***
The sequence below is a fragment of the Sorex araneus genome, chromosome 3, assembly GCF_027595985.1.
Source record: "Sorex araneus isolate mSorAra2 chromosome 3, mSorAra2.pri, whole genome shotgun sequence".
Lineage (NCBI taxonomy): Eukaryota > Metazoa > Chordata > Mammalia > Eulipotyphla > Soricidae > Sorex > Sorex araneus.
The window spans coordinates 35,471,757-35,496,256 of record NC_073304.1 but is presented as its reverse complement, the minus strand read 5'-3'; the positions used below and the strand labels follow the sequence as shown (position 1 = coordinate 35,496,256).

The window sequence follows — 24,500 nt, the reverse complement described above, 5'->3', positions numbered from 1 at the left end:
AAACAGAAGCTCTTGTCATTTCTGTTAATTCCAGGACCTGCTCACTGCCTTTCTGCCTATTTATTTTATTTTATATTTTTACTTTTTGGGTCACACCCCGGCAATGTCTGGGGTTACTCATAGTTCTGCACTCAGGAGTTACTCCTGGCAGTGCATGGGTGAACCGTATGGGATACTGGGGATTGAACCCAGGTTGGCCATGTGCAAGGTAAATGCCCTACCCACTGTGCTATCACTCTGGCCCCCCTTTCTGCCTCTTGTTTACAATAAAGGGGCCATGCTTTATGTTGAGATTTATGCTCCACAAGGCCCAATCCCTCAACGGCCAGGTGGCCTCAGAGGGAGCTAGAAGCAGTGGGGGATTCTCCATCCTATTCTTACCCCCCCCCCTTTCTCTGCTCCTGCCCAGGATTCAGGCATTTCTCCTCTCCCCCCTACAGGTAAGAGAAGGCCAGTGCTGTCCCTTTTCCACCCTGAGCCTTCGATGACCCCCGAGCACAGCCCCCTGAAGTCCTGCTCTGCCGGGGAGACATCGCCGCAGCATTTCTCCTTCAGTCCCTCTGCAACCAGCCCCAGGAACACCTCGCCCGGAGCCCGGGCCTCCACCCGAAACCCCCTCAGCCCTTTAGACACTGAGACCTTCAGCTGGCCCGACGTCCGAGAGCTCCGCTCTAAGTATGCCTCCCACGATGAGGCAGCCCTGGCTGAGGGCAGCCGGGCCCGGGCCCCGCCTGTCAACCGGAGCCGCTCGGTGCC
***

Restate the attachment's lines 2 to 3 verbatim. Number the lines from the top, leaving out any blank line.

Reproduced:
Source record: "Sorex araneus isolate mSorAra2 chromosome 3, mSorAra2.pri, whole genome shotgun sequence".
Lineage (NCBI taxonomy): Eukaryota > Metazoa > Chordata > Mammalia > Eulipotyphla > Soricidae > Sorex > Sorex araneus.